The fallacy machine

Friday, 30 May, Year 6 d.Tr. | Author: Mircea Popescu

Jurov linkedi an otherwise excellent article, discussing a discussion of a particular sort of self-selecting... organised fringe behaviour (OFG).ii Muy meta, verdad ?

The discussion being discussed proceeds quite sensibly, like so :

The Seven Deadly Sins of Biotech Investing:


2. Find a good Internet message board to discuss how great an investment the biotech stock you just purchased really is. When spending time on this message board, be sure to read closely all posts from those who are the most vocal proponents of the biotech stock you own. These people demonstrate their commitment by never writing anything critical. No one wants to attend a church where the preacher has doubts. The best posters will write at length about how the science behind the biotech stock you own has no rival and will completely change the world we live in. Lucky for you the world does not know this yet; you are one of a select few!iii

3. If/when you do read "outside" material -- best found by looking for links helpfully posted on your favorite Internet biotech stock message board -- be sure to highlight and read again and again those passages confirming your beliefs in the biotech stock you just purchased. If you have time, copy and paste those same passages to your favorite Internet stock message board to show your fellow longs how to conduct proper "DD." By doing this, you will celebrate together the riches to come.


4. Company-issued press releases are the best way to stay current and informed on the positive progress being made by the biotech stock you just bought. Don't bother reading SEC filings like 10-Ks, 10-Qs, proxies or registration statements. Like scientific papers, these SEC filings are overly wordy and filled with obtuse numbers and technical jargon. Also, the SEC is well known to be in the back pocket of the hedge funds, which explains why the SEC filings of the biotech stock you just bought are often filled with risk factors and other information used as ammunition by short sellers and bashers.

As you can see, I've followed the percepts of 2, being selective in my quotations. And now, let's move on to the discussion of this discussion :

No other part of the market seems to attract wildly devoted cultists like small biopharma stocks do; it's really something to see. And they must keep spawning, because many of them end up getting blown up, big-time, by their favorite stocks, only to be replaced by another cohort of true believers.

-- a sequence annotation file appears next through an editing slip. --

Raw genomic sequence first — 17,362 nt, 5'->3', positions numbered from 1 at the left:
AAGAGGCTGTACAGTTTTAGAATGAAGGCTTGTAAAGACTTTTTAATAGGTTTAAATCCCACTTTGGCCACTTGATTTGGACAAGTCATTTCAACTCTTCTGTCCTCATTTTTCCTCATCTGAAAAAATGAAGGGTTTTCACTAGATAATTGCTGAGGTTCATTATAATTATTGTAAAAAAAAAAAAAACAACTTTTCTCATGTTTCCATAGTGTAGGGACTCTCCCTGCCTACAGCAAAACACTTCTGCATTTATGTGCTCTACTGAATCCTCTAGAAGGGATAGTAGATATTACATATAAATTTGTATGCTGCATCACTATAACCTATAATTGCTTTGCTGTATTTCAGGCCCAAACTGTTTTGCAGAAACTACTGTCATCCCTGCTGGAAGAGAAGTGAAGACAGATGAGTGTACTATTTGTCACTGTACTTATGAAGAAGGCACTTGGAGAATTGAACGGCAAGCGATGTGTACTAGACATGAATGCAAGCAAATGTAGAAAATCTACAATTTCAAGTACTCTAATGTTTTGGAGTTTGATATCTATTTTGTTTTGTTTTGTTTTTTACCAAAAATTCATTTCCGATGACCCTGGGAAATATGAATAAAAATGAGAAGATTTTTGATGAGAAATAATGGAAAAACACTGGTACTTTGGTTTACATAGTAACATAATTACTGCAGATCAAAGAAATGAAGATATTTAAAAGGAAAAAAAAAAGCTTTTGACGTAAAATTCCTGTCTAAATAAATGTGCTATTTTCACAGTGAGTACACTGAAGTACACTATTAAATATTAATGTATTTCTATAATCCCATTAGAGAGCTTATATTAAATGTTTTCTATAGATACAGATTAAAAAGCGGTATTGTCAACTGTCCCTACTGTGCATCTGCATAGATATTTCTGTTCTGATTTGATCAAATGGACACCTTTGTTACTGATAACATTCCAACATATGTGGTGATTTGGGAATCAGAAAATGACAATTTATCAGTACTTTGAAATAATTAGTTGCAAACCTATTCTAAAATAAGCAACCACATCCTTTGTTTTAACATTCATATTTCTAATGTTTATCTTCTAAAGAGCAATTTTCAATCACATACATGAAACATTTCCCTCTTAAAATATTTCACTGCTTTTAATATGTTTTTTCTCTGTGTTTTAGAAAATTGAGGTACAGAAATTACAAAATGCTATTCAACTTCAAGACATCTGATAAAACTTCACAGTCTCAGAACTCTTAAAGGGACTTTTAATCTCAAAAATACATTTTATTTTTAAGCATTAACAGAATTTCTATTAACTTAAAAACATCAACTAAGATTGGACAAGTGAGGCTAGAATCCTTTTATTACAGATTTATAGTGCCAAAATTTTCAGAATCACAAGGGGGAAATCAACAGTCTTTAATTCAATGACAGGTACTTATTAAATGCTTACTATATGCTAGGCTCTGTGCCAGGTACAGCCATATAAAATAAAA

Let me point out that "no other part of the market", for it interests me.

So, no other part of the market behaves like this part of the market we're discussing, except all parts of the market do. Mining and mineral exploration stocks certainly display the same behaviouriv, Bitcoin lolstocksv certainly do... heck, according to Buffett all of the technology sector finds itself in this situation, he's stuck buying tomato sauce and chewing gum companiesvi. He probably thinks no other part of the market behaves like these do, too.vii

You see, the exact problem being discussed, casually displayed by its very discussion! It's almost as if the problem itself were a virus of the languageviii, and no matter what the approach was, as long as you're discussing it you got it! Even if you're merely being "ironic", or trying to be critical, no matter how you approach this problem, as long as you're touching it you're under charge.

The cause would be that your brain is not a tool of yours, here to help you think. Your brain is a tool of the species', temporarily being fed by you but feeling no further obligations to your own best interest or even survival past whatever would best serve the species in general. And so it engages in behaviours that are clearly against your own best interest, simply because they serve the more general goals of "exploring the space of possibilities", or "doing due diligence and evaluating obscure stocks" or "securing that beach head". And if questioned on the matter, happily swears up and down that it did not, and does not, and would not, and could never, like the typical unfaithful wife, in the rare circumstances the matter will even be considered - rare circumstances indeed.